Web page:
However, there's a dark side to that popularity.
Facebook hasn't exactly been angelic in protecting users' privacy.
The network first landed in hot water way back in 2007, when its CEO
was forced to publicly
apologize for instituting a new system that snooped on users'
online purchases and posted them in the user's feed -- without their
permission. That error led to a lawsuit eventually settled for
Since that time, Facebook has continued to make a
variety of changes -- some based on the premise of protecting
privacy, others seemingly eroding it. But according to CEO Mark
Zuckerberg, privacy isn't really even something most users want or
care about according to guardian.co.uk.
comments by Google CEO Eric Schmidt, who insinuated that those
who want privacy are probably up to no good, the 25-year-old
executive delivered some controversial comments at the Crunchie
awards in San Francisco this weekend.
He commented on the norm
no longer being an expectation of privacy, stating, "People have
really gotten comfortable not only sharing more information and
different kinds, but more openly and with more people. That
social norm is just something that has evolved over time. When
I got started in my dorm room at Harvard, the question a lot of
people asked was, 'why would I want to put any information on the
internet at all? Why would I want to have a website?'. Then in
the last 5 or 6 years, blogging has taken off in a huge way, and just
all these different services that have people sharing all this
Mr. Zuckerberg's remarks come in the wake
privacy changes that forced users to elect whether to make all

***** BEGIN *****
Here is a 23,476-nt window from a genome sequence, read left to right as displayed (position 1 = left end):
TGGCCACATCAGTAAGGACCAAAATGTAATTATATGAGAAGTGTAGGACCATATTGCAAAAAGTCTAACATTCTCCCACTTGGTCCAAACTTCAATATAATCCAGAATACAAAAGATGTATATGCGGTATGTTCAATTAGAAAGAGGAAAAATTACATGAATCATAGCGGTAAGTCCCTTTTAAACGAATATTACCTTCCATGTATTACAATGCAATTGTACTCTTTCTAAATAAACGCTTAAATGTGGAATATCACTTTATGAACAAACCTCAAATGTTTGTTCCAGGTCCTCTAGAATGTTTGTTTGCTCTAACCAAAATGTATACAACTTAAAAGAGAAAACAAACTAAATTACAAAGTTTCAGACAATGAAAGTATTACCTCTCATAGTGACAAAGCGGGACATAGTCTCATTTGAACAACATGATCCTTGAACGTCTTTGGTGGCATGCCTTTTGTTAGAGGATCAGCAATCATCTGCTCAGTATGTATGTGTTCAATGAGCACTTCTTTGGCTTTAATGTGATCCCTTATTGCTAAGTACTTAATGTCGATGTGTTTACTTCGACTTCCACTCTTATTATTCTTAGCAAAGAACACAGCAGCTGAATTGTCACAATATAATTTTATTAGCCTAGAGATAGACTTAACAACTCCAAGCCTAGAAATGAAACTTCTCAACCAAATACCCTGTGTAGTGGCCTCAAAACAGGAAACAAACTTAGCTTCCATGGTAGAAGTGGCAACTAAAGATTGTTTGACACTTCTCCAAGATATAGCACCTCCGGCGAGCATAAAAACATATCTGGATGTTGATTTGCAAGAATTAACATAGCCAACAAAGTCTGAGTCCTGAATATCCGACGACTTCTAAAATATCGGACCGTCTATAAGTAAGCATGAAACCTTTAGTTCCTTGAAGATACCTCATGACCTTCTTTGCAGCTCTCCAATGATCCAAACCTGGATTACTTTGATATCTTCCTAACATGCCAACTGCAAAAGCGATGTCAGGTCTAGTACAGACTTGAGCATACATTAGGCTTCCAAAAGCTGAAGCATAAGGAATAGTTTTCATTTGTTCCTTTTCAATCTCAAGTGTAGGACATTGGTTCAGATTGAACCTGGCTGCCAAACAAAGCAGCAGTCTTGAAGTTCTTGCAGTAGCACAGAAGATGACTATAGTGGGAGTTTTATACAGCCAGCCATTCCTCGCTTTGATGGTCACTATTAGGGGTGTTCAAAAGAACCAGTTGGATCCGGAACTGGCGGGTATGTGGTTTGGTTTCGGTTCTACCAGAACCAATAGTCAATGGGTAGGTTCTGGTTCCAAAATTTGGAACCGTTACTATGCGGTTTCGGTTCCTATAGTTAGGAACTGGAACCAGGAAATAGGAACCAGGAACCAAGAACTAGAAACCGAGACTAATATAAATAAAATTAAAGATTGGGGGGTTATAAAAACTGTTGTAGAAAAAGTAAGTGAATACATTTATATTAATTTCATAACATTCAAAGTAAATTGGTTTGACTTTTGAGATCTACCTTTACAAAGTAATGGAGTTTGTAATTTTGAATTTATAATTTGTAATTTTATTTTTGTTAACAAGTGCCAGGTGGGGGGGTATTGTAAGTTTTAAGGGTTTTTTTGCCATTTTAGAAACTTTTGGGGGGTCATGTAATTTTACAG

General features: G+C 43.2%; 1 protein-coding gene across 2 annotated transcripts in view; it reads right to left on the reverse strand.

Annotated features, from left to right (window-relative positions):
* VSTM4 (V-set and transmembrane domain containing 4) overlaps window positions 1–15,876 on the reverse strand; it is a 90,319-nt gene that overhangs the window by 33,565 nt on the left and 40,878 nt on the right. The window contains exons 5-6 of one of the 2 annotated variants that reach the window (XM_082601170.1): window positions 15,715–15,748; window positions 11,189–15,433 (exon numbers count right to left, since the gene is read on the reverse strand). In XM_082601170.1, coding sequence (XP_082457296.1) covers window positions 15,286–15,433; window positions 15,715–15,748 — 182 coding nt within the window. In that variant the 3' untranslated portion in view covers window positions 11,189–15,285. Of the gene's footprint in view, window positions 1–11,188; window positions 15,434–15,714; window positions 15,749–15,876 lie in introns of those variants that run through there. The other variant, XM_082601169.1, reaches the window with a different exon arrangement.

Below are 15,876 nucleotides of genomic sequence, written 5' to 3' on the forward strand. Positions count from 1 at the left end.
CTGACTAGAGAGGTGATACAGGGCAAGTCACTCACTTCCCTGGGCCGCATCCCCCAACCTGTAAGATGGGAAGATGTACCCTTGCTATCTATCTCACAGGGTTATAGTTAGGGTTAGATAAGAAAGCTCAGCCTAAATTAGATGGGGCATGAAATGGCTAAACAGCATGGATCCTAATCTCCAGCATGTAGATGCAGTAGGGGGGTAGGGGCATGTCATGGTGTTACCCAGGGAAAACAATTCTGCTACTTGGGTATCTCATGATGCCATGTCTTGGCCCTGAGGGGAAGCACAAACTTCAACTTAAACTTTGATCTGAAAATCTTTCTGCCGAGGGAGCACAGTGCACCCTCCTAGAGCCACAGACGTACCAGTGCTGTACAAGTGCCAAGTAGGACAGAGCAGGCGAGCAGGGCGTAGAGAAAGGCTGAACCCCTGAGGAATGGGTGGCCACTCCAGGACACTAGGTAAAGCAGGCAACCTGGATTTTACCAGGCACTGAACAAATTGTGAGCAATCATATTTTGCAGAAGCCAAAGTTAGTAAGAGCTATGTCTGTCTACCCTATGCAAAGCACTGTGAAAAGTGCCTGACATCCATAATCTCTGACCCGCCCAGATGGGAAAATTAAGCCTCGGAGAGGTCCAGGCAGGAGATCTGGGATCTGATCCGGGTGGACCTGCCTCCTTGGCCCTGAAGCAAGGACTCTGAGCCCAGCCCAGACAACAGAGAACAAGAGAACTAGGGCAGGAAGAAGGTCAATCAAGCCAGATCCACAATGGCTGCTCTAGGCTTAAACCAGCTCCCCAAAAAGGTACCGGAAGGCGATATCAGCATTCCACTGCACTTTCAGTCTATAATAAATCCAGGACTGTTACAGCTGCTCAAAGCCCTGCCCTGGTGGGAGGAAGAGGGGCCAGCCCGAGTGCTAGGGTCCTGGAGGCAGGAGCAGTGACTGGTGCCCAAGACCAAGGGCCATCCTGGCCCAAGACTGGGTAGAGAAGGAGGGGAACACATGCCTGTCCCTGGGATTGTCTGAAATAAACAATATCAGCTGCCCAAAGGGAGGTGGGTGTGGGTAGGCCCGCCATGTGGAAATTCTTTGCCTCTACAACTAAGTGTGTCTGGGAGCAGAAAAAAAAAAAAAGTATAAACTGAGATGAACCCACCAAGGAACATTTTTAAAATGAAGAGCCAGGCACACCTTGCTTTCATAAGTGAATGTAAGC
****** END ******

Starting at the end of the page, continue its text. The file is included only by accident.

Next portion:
their information publicly viewable (the recommended option) or to
opt out and keep their current privacy settings. Critics have
said that Facebook is trying to trick people into giving up their
privacy. They are calling for a Federal
Trade Commission investigation of the company's practices.
Zuckerberg discussed this criticism, stating, "A lot of
companies would be trapped by the conventions and their legacies of
what they've built. But we viewed that as a really important
thing, to always keep a beginner's mind and what would we do if we
were starting the company now and we decided that these would be the
social norms now and we just went for it."
opinions seem destined to clash. For now Facebook is standing
its ground. Facebook employee Barry Schnitt recently commented,
"Any suggestion that we're trying to trick them [Facebook users]
into something would work against any goal that we have."
if Mr. Zuckerberg is right and by and large folks no longer care
about privacy, perhaps that means that people need to reexamine their
behavior. After all, approximately a fifth
of divorce cases in the UK are related to Facebook, according to